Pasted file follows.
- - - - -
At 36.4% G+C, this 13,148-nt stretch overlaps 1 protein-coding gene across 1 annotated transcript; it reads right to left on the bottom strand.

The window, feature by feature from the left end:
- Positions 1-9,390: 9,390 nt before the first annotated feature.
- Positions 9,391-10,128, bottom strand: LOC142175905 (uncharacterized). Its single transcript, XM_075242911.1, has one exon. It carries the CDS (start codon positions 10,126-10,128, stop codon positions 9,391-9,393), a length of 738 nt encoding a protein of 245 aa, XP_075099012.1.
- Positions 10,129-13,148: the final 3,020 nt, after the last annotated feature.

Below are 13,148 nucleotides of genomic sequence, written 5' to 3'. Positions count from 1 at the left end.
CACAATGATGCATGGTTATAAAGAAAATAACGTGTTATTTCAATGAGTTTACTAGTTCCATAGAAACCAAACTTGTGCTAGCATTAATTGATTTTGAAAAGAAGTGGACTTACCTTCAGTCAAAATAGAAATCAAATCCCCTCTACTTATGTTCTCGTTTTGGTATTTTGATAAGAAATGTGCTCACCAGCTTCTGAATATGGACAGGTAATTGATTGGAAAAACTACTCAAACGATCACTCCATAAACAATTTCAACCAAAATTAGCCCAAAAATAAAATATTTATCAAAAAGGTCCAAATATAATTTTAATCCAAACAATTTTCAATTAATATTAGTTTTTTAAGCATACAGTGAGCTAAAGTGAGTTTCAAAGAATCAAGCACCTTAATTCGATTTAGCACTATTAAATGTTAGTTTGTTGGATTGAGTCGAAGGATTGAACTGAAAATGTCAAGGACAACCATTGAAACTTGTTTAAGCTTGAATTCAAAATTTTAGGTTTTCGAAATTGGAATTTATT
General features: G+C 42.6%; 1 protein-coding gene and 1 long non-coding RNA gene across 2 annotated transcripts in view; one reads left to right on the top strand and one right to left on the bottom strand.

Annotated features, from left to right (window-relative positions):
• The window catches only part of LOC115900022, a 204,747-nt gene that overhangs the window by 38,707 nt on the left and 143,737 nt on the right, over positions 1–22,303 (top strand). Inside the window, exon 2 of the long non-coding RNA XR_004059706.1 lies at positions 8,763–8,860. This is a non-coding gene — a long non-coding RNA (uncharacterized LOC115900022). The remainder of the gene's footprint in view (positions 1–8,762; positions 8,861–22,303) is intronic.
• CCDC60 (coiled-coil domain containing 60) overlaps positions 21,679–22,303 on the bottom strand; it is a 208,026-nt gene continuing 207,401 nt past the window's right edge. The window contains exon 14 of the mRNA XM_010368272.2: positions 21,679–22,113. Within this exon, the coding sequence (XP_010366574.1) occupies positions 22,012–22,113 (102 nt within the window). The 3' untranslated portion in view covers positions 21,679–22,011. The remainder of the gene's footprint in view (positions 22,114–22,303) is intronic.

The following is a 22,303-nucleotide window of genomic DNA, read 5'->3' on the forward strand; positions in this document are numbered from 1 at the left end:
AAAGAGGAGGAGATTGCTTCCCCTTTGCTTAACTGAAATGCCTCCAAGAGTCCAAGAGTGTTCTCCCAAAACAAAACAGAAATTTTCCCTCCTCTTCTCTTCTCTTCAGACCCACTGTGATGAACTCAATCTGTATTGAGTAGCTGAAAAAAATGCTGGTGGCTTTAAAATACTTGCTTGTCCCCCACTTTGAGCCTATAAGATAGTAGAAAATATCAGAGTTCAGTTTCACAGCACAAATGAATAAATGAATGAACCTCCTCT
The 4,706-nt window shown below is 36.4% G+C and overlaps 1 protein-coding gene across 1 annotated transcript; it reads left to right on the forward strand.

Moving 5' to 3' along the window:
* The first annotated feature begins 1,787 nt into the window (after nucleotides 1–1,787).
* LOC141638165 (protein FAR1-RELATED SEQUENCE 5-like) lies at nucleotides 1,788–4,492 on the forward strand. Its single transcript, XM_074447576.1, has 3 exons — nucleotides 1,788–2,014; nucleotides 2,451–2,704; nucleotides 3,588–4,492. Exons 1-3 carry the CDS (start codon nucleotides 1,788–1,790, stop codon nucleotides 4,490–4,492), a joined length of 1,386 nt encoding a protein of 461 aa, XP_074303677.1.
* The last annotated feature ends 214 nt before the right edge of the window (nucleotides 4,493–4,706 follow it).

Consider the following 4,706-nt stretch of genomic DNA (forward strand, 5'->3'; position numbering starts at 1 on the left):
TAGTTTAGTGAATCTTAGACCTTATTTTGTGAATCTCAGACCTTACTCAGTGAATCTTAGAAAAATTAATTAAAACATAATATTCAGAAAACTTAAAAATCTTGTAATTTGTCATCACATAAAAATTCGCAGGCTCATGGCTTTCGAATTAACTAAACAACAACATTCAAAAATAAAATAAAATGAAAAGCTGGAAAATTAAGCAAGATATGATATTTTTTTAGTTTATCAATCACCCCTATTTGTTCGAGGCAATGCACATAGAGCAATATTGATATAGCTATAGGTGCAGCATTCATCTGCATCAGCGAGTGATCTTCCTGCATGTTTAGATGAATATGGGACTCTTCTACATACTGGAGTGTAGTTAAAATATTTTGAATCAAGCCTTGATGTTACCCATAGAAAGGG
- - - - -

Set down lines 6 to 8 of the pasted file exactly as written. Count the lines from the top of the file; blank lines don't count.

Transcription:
Below are 13,148 nucleotides of genomic sequence, written 5' to 3'. Positions count from 1 at the left end.
CACAATGATGCATGGTTATAAAGAAAATAACGTGTTATTTCAATGAGTTTACTAGTTCCATAGAAACCAAACTTGTGCTAGCATTAATTGATTTTGAAAAGAAGTGGACTTACCTTCAGTCAAAATAGAAATCAAATCCCCTCTACTTATGTTCTCGTTTTGGTATTTTGATAAGAAATGTGCTCACCAGCTTCTGAATATGGACAGGTAATTGATTGGAAAAACTACTCAAACGATCACTCCATAAACAATTTCAACCAAAATTAGCCCAAAAATAAAATATTTATCAAAAAGGTCCAAATATAATTTTAATCCAAACAATTTTCAATTAATATTAGTTTTTTAAGCATACAGTGAGCTAAAGTGAGTTTCAAAGAATCAAGCACCTTAATTCGATTTAGCACTATTAAATGTTAGTTTGTTGGATTGAGTCGAAGGATTGAACTGAAAATGTCAAGGACAACCATTGAAACTTGTTTAAGCTTGAATTCAAAATTTTAGGTTTTCGAAATTGGAATTTATT
General features: G+C 42.6%; 1 protein-coding gene and 1 long non-coding RNA gene across 2 annotated transcripts in view; one reads left to right on the top strand and one right to left on the bottom strand.